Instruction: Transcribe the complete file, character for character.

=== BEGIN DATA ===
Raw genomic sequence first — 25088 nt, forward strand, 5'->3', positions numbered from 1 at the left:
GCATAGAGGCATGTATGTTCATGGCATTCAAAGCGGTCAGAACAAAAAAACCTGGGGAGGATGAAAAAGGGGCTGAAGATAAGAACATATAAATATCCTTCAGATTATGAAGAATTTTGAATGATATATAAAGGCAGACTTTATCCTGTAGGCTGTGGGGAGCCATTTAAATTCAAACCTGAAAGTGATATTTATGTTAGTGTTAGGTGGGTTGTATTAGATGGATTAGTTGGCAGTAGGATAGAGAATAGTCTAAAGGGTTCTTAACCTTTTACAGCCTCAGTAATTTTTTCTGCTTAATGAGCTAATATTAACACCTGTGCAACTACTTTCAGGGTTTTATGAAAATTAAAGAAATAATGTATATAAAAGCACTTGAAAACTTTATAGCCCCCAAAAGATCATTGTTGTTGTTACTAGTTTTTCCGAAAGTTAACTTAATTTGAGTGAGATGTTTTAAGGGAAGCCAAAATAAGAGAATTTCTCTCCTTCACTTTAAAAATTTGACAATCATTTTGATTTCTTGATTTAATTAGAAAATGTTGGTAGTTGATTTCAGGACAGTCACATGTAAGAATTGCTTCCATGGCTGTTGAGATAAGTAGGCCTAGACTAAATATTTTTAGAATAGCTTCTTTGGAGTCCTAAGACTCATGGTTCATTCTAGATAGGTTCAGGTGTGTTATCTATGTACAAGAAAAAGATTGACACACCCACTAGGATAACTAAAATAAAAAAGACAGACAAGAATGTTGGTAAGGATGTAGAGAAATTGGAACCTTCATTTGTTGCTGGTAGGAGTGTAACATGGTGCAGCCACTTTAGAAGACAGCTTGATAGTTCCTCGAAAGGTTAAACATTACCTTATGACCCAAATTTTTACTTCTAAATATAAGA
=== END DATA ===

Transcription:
Raw genomic sequence first — 25088 nt, forward strand, 5'->3', positions numbered from 1 at the left:
GCATAGAGGCATGTATGTTCATGGCATTCAAAGCGGTCAGAACAAAAAAACCTGGGGAGGATGAAAAAGGGGCTGAAGATAAGAACATATAAATATCCTTCAGATTATGAAGAATTTTGAATGATATATAAAGGCAGACTTTATCCTGTAGGCTGTGGGGAGCCATTTAAATTCAAACCTGAAAGTGATATTTATGTTAGTGTTAGGTGGGTTGTATTAGATGGATTAGTTGGCAGTAGGATAGAGAATAGTCTAAAGGGTTCTTAACCTTTTACAGCCTCAGTAATTTTTTCTGCTTAATGAGCTAATATTAACACCTGTGCAACTACTTTCAGGGTTTTATGAAAATTAAAGAAATAATGTATATAAAAGCACTTGAAAACTTTATAGCCCCCAAAAGATCATTGTTGTTGTTACTAGTTTTTCCGAAAGTTAACTTAATTTGAGTGAGATGTTTTAAGGGAAGCCAAAATAAGAGAATTTCTCTCCTTCACTTTAAAAATTTGACAATCATTTTGATTTCTTGATTTAATTAGAAAATGTTGGTAGTTGATTTCAGGACAGTCACATGTAAGAATTGCTTCCATGGCTGTTGAGATAAGTAGGCCTAGACTAAATATTTTTAGAATAGCTTCTTTGGAGTCCTAAGACTCATGGTTCATTCTAGATAGGTTCAGGTGTGTTATCTATGTACAAGAAAAAGATTGACACACCCACTAGGATAACTAAAATAAAAAAGACAGACAAGAATGTTGGTAAGGATGTAGAGAAATTGGAACCTTCATTTGTTGCTGGTAGGAGTGTAACATGGTGCAGCCACTTTAGAAGACAGCTTGATAGTTCCTCGAAAGGTTAAACATTACCTTATGACCCAAATTTTTACTTCTAAATATAAGA